On competition she’s also looking to do more with the powers she has. One notable recent development is her use of interim powers in an ongoing case against chipmaker broadcom.

It’s an existing power the Commission had not used for some two decades before Vestager dusted it off. She flagged its use to MEPs this fall, saying she wanted her office to be able to work “as fast as possible.” Although she also cautioned that interim measures have “quite substantial conditions” which must be met to use — and in the case of digital markets stressed that the issue remains how to identify (i.e. define) harm.

A new development she has said will accompany her expanded EVP role is “generalized” data-sharing between the competition office, leveraging knowledge gained via investigations of market complaints, and the team working with her digital mandate — with a plan to share hands-on market intelligence to feed policy decisions as she shapes pan-EU legislation.

Data-led policy decisions to better rule tech giants? There is more than a little cunningly knitted irony there.

She has also particularly lauded work done by the last Commission on regulating online platforms’ fairness and transparency towards third parties — suggesting that such measures can help offer market relief too. (The regulation, which was adopted in February, is due to come into force late in 2020 or early 2021.)

Vestager now has another five years to work on figuring out the pressing question of how to tame big tech by tackling “competition for a market, not just in a market.” Although she’s going in with a sense of haste — talking of the need to work carefully but quickly — and with a record for setting a novel pace that’s since been picked up by competition commissioners elsewhere.

Regulators in many markets are facing major pressure over the issue of big tech. Too much policy procrastination risks being seen as sustaining market failure — which Vestager will be acutely aware of, having already had five years on the job.

Rethinking platform liability

One of the first acts on Vestager’s plate, in her expanded EVP role setting pan-EU digital strategy, is a Digital Service Act. Von der Leyen has written that this will “upgrade” liability and safety rules for digital platforms, services and products — so the focus looks to be on modernizing the bloc’s approach to online harms.

The UK government has already set out a domestic plan for regulating Internet companies related to a range of harms. Even as other Member States have set firm rules in specific areas like online hate speech takedowns.

The Commission is putting itself next in line to open what will certainly be a pandora’s box of controversial and divisive issues — from hate speech and disinformation to fairness and transparency in ecommerce to regulating the honesty of online political ads.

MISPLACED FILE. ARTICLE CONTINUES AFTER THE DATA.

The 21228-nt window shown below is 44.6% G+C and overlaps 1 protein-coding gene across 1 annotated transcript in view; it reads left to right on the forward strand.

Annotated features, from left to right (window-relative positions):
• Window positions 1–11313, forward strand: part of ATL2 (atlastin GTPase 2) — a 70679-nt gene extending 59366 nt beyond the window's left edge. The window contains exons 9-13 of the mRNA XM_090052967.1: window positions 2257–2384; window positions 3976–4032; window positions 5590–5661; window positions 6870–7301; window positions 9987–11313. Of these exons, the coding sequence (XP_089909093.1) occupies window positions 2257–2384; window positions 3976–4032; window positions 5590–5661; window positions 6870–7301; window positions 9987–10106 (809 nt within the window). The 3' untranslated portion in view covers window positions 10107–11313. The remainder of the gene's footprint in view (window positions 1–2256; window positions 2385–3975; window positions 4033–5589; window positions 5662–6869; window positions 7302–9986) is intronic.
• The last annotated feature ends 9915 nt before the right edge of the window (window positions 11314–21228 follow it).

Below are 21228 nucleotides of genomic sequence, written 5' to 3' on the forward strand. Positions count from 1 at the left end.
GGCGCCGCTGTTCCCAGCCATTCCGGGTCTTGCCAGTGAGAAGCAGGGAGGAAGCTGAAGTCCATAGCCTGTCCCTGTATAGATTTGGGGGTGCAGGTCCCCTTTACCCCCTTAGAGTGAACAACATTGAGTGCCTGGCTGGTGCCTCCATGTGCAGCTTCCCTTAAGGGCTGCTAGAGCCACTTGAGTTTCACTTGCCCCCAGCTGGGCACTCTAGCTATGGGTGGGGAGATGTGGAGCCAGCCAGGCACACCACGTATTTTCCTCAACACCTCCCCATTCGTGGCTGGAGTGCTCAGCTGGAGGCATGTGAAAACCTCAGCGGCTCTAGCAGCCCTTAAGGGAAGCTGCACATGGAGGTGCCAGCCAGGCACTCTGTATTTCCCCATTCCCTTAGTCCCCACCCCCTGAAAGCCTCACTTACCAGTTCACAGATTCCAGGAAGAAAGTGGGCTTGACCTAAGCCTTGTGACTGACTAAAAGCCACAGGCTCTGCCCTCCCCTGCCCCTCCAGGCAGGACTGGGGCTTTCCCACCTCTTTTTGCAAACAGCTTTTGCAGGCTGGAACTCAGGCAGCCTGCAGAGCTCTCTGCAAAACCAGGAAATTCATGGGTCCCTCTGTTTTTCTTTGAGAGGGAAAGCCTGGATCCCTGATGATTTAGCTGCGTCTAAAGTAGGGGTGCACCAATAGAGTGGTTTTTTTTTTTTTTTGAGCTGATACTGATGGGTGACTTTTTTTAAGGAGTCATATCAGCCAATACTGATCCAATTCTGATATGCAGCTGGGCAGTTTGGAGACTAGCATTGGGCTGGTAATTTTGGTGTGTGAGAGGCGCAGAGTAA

One major question here will be how the Digital Service Act defines online “harms.” After all, one person’s harm is another’s free expression, which suggests a tricky rights-balancing act is looming.

A leaked internal document last summer suggested the Commission is preparing to reopen or even entirely replace the existing E-commerce Directive — which exempts platforms from liability over content posted by users — with the planned Digital Service Act.

Per the leak, the latter is slated to cover a wide range of platforms from social networks to cloud services to the likes of Uber and Airbnb and also ISPs, as well as applying to both illegal and harmful content, and having an interesting possible requirement that they must open their services to others. (Though clearly the proposed legislation was still very much a work in progress at that point.)

One fundamental question will be whether the Commission lifts or further weakens a ban on applying a general monitoring obligation to platforms to force them to screen for problem content online.

There have already been moves in this direction by EU institutions that have alarmed critics on free speech grounds — such as a controversial digital copyright reform which could push platforms to pre-filter uploads to shrink their copyright risk. Another Commission proposal related to terrorist content appears to be pushing platforms in a similar direction.

Yet, at the same time, European law makes privacy a fundamental right for citizens — and the region’s courts have a strong record in defending that.

Navigating this regulatory and legal puzzle is one of the first jobs the new Commission is setting itself to tackle.

Vestager has said a key aim for the Digital Service Act is building trust in online services. But the devil really will be in the detail of the proposal — and how much support the Commission can marshal for it. Not least as there seems a high risk of divisive debates (such as the copyright reform) being reopened afresh.

Packing a lot into the Act may be part of the planned strategy to try to win majority support. Though, equally, trying to address too many issues could backfire.

Von der Leyen’s Agenda also includes a section highlighting online threats to democracy, in which she writes: “Our democratic systems and institutions have come increasingly under attack in recent years from those who wish to divide and destabilize our Union. We need to do more to protect ourselves from external interference. Digital platforms are actors of progress for people, societies and economies. To preserve this progress, we need to ensure that they are not used to destabilize our democracies.”

Here she advocates for developing “a joint approach and common standards to tackle issues such as disinformation and online hate messages,” pledging a European Democracy Action Plan which she says will address threats of external intervention in European elections.